You cannot take it back to the person/entity that you bought the bond from (gave the loan to) and say “We changed our minds, we want our money back.”  Instead you have to pack up your bond and head off to “the bond market”… where bonds are bought and sold like a giant swap meet.  (Of course you don’t actually have to physically pack it up and go off to market, it’s all done electronically, but you get the idea.)  

Now imagine you’re at the market with your 3% bond that won’t mature for a long time (lets say 17 years) and next to you is a guy who is selling a 5% bond that matures in 18 years.

Now you’re in trouble. You are probably not going to get a very good offer for your bond.  Even though your bond matures sooner, it’s still a long way in the future.  In order to justify taking a lower rate for that long, the buyer will offer you an amount that is less than the “face value” of your bond.

And this is why bond prices go down when interest rates go up.

And this is the challenge that people AND banks face when they are forced to sell their bonds in a rising interest rate environment.

Yes, on NEW loans and bonds the banks are getting paid much better interest rates.  But banks have lots of other interest rate sensitive assets on their balance sheets that do NOT do well if they have to be sold off in a rising rate environment.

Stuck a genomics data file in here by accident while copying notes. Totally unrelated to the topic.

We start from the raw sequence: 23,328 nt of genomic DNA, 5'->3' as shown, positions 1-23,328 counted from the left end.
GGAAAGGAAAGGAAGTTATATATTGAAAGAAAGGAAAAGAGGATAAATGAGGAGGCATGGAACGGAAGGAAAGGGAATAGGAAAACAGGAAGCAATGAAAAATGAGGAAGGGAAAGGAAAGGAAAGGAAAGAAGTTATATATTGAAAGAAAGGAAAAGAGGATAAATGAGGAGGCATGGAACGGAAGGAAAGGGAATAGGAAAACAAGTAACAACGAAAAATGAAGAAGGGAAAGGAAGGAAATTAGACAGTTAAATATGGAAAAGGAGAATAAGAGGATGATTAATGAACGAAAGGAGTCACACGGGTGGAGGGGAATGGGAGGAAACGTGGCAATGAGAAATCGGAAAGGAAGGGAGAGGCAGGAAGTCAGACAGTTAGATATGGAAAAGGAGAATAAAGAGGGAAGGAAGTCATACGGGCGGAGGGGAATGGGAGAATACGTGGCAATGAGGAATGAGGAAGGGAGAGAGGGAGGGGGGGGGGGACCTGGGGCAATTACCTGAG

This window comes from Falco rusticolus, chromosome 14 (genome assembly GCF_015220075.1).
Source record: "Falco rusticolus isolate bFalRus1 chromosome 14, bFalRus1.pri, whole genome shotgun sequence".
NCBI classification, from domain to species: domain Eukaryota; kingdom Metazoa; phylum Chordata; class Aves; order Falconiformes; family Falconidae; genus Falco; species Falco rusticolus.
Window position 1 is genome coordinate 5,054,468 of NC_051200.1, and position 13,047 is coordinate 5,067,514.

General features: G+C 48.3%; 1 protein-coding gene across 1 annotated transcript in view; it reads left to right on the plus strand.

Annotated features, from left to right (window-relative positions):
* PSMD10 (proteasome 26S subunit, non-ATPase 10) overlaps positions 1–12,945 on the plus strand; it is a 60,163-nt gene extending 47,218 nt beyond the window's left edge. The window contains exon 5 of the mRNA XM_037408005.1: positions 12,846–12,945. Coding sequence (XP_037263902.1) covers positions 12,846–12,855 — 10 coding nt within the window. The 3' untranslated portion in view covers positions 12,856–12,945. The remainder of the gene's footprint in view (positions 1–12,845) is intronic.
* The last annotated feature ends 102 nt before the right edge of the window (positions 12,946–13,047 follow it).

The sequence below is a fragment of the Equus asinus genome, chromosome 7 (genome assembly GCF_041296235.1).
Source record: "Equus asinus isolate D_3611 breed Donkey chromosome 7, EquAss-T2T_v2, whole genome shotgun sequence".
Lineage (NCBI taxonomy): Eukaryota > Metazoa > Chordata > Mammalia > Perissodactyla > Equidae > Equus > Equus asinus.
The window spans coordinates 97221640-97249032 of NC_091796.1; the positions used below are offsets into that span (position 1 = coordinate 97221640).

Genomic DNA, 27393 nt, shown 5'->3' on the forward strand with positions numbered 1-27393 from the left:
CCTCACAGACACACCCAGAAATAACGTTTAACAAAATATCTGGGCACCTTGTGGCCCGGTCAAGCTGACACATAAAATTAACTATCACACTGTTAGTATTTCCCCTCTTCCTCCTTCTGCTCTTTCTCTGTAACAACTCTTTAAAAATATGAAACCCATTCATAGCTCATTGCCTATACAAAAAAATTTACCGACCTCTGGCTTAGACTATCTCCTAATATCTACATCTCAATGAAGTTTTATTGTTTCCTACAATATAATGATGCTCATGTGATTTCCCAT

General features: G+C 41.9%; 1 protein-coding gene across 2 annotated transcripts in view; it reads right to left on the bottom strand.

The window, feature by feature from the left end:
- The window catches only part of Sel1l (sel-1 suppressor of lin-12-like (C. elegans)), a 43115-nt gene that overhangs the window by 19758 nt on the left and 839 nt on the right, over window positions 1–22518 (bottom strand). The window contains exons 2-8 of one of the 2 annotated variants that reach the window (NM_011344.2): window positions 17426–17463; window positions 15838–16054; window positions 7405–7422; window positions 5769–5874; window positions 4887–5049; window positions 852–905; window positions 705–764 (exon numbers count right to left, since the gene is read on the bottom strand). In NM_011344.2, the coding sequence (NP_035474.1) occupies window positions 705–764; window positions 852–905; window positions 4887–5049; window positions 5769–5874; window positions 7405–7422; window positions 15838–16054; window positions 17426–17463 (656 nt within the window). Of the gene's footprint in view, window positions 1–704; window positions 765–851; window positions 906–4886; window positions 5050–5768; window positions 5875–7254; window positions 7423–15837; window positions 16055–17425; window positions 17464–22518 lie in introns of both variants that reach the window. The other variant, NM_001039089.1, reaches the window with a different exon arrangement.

Even though there are lots of banking regulations in place, bank failures can still be a little bit hard to predict because they can happen really fast.  At the first whiff of a problem there is often what’s called “a run on the bank” or a “bank run” – where investors go and quickly try to withdraw all of their money.

At Silicon Valley Bank there were withdrawals totaling around $42M in 48 hours.  Of course this is far above their typical day-to-day transactions which forced them to have to sell most of their “Available for Sale Securities Portfolio” at a loss.

At most banks, depositors are protected up to $250k of deposit insurance (the most common insurer is the FDIC but there are other insurers as well).


If you lived through the Great Recession of 2008 you probably feel some type of way about bail outs.  In 2008 “bail outs” were highly controversial loans made to companies that were “too big to fail”.  Many people argued that these bailouts protected “the big guys” – the ones who arguably made bad decisions.  There are a lot of other factors to consider when you’re analyzing this situation, but we won’t get into that.

The word “bail out” has made a comeback as talk swirls around the Silicon Valley Bank failure (which is, as you’ve heard, the 2nd largest bank failure since the 2008 crisis).

The government did not bailout Silicon Valley Bank (or Signature Bank).  They let them fail.

This time instead of bailing out the institution, the government is bailing out the depositors.  The people who trusted the bank with an amount over the FDIC limit.

This is certainly a bailout of sorts, but it’s a little different than the “bail out” that we think of when we compare it to 2008.